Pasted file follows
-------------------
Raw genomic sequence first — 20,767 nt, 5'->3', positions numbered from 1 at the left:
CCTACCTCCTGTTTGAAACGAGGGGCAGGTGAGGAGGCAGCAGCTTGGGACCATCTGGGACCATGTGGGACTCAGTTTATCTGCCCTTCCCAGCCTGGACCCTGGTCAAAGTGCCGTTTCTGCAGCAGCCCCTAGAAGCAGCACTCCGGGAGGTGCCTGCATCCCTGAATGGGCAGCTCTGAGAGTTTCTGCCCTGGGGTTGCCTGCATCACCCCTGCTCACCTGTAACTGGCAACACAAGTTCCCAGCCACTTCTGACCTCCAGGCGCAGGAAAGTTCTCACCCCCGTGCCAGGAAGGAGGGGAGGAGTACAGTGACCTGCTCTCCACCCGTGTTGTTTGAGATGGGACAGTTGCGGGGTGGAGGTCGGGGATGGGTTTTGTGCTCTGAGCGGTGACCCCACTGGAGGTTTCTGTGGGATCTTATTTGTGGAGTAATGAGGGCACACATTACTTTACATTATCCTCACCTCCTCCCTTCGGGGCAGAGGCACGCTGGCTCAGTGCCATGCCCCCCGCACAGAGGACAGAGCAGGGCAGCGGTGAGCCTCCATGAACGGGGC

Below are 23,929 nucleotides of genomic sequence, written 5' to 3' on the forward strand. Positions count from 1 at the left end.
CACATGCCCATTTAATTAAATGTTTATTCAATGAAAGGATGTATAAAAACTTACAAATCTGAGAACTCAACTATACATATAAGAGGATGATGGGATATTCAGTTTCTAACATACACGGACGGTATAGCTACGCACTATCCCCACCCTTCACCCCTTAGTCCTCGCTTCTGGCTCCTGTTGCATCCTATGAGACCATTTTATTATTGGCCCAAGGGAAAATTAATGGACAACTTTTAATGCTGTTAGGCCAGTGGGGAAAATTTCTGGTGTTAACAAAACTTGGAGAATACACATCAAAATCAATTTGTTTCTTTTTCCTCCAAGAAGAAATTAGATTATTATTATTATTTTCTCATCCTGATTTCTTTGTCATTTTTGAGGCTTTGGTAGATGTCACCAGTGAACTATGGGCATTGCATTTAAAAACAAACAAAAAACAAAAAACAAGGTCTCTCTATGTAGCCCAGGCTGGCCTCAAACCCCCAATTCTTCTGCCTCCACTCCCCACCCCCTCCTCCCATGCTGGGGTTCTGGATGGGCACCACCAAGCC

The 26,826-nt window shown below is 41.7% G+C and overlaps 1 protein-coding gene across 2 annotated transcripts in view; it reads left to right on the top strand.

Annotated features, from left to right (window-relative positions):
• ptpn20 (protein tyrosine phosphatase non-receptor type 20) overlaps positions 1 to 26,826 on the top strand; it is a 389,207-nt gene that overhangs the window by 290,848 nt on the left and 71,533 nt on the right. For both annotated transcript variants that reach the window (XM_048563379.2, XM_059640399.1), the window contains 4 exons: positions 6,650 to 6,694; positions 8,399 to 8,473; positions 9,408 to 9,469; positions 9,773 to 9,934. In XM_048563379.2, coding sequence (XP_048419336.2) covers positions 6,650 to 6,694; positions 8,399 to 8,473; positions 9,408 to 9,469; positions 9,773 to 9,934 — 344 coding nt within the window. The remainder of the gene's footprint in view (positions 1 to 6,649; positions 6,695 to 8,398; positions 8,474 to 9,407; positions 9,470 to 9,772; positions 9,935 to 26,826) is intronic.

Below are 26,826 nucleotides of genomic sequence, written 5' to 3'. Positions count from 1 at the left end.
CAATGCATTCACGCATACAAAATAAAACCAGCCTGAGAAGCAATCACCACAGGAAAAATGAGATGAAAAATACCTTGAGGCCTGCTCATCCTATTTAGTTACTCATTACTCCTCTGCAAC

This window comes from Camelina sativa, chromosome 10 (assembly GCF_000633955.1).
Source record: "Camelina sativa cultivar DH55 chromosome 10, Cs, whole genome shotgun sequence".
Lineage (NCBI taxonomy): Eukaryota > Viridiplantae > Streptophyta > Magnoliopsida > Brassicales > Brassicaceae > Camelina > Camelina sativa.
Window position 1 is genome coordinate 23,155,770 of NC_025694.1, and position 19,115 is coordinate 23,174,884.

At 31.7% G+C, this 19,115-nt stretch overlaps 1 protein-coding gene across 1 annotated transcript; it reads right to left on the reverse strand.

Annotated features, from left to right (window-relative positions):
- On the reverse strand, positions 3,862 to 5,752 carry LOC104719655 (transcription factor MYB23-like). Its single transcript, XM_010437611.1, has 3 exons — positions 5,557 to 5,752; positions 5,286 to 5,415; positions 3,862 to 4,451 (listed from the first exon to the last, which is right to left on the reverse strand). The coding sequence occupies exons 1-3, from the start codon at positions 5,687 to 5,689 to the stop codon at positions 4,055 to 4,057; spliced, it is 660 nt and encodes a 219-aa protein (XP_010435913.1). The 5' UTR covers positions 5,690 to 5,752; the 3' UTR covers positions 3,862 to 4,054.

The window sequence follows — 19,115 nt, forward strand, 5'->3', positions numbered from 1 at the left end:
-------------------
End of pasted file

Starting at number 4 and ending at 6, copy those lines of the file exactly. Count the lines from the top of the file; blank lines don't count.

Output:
CACATGCCCATTTAATTAAATGTTTATTCAATGAAAGGATGTATAAAAACTTACAAATCTGAGAACTCAACTATACATATAAGAGGATGATGGGATATTCAGTTTCTAACATACACGGACGGTATAGCTACGCACTATCCCCACCCTTCACCCCTTAGTCCTCGCTTCTGGCTCCTGTTGCATCCTATGAGACCATTTTATTATTGGCCCAAGGGAAAATTAATGGACAACTTTTAATGCTGTTAGGCCAGTGGGGAAAATTTCTGGTGTTAACAAAACTTGGAGAATACACATCAAAATCAATTTGTTTCTTTTTCCTCCAAGAAGAAATTAGATTATTATTATTATTTTCTCATCCTGATTTCTTTGTCATTTTTGAGGCTTTGGTAGATGTCACCAGTGAACTATGGGCATTGCATTTAAAAACAAACAAAAAACAAAAAACAAGGTCTCTCTATGTAGCCCAGGCTGGCCTCAAACCCCCAATTCTTCTGCCTCCACTCCCCACCCCCTCCTCCCATGCTGGGGTTCTGGATGGGCACCACCAAGCC

The 26,826-nt window shown below is 41.7% G+C and overlaps 1 protein-coding gene across 2 annotated transcripts in view; it reads left to right on the top strand.

Annotated features, from left to right (window-relative positions):